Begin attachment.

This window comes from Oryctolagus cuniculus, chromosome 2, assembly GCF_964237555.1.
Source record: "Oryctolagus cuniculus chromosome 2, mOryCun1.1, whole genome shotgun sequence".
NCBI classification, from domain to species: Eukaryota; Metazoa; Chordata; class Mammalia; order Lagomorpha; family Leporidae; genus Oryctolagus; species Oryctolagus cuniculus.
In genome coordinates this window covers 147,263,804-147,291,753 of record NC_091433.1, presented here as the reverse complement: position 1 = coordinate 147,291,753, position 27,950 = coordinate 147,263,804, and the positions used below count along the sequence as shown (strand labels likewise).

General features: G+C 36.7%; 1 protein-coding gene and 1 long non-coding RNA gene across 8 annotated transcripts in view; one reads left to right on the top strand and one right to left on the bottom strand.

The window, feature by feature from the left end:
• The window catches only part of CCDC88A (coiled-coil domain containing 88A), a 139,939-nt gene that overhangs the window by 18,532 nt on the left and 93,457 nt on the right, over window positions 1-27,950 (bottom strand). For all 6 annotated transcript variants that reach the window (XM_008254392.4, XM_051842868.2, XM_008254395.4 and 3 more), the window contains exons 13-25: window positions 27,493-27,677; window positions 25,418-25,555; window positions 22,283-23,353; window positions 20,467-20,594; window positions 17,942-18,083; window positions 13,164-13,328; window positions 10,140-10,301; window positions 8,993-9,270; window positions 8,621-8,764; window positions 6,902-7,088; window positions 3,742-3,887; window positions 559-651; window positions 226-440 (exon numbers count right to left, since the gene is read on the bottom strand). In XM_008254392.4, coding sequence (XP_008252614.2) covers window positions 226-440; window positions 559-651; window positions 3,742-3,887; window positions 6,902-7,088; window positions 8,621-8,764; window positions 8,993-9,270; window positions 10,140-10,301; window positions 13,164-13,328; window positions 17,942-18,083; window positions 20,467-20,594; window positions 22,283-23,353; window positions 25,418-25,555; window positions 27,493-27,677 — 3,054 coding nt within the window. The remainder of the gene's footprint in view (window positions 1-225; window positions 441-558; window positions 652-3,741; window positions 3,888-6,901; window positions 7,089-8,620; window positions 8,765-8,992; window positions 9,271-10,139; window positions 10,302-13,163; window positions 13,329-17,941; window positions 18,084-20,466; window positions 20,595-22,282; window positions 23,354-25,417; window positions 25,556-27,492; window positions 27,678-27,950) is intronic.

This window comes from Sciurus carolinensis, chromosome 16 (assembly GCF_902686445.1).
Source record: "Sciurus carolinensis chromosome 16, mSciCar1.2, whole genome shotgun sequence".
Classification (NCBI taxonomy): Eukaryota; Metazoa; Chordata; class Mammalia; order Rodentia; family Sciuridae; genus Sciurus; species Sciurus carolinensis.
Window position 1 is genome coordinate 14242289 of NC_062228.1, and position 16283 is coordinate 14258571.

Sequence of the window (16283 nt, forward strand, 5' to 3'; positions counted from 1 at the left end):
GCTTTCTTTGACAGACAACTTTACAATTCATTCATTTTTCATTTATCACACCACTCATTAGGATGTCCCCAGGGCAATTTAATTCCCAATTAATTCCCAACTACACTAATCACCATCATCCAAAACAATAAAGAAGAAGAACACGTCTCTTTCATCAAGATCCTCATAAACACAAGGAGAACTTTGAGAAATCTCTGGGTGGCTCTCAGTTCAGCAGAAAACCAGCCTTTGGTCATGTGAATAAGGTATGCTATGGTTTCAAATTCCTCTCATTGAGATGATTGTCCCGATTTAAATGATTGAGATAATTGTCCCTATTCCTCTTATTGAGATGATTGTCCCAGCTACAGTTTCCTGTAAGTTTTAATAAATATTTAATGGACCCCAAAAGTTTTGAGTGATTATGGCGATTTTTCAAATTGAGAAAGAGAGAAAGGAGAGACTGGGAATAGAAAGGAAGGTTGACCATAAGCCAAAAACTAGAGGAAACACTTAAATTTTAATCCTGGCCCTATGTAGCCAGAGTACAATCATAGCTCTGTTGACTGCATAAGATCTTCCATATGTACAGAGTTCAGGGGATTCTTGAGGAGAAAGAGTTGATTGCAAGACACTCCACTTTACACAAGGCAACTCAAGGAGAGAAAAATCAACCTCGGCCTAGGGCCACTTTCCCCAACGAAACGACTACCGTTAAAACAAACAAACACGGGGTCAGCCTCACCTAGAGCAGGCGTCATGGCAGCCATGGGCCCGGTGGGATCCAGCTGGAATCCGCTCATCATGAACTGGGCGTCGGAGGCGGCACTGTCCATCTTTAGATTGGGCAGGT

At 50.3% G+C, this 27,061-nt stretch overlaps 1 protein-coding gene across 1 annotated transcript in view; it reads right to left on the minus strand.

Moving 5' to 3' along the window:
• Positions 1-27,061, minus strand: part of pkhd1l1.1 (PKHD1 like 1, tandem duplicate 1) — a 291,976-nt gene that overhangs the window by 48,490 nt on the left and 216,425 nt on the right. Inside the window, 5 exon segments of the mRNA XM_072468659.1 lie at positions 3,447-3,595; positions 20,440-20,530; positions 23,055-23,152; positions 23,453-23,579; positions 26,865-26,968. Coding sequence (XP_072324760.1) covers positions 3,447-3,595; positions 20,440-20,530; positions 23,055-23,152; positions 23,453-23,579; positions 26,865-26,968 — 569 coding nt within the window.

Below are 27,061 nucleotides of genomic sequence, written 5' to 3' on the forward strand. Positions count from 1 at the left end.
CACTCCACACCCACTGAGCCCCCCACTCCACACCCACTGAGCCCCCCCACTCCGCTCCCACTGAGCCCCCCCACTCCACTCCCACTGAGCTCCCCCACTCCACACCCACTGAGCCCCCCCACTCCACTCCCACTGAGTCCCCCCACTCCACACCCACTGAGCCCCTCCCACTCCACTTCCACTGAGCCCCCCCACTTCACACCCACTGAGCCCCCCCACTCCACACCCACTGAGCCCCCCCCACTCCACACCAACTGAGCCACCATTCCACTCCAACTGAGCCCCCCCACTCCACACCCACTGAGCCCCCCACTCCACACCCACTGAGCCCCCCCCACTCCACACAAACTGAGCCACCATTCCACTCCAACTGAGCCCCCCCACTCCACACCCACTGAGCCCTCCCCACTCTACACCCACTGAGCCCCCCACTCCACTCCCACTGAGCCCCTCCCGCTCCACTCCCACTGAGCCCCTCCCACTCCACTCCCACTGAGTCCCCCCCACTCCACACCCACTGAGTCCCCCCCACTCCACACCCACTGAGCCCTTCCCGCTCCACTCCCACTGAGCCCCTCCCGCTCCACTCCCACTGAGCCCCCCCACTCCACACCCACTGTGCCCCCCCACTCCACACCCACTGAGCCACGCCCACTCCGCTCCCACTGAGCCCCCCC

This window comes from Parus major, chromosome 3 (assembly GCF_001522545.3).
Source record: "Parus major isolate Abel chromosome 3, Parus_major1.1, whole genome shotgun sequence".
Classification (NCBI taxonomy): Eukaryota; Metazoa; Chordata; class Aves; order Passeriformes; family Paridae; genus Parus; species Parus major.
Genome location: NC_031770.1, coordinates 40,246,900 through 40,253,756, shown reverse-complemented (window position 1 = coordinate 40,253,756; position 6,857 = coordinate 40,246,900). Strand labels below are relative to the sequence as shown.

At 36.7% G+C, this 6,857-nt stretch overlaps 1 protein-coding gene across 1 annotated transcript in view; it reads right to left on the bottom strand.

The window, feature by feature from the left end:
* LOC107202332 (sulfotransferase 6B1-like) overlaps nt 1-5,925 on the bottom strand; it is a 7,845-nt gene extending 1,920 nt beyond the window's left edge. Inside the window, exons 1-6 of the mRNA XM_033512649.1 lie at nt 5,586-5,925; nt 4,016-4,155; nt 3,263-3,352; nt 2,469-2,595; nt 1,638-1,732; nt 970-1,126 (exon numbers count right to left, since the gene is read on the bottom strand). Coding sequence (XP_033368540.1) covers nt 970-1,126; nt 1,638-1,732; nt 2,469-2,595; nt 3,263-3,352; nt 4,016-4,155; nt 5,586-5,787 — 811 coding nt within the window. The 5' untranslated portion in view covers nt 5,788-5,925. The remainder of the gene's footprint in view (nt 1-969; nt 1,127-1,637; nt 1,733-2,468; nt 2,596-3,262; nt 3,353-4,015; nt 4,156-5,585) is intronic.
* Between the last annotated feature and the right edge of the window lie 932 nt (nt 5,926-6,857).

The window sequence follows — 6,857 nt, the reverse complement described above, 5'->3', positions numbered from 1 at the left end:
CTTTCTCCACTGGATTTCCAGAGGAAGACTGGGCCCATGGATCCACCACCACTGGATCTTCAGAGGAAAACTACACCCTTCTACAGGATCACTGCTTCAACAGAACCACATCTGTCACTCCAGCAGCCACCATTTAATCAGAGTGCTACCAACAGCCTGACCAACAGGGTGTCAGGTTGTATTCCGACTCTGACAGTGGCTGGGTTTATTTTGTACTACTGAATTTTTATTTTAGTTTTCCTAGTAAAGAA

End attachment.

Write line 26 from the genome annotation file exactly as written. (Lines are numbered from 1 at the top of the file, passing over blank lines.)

* Between the last annotated feature and the right edge of the window lie 932 nt (nt 5,926-6,857).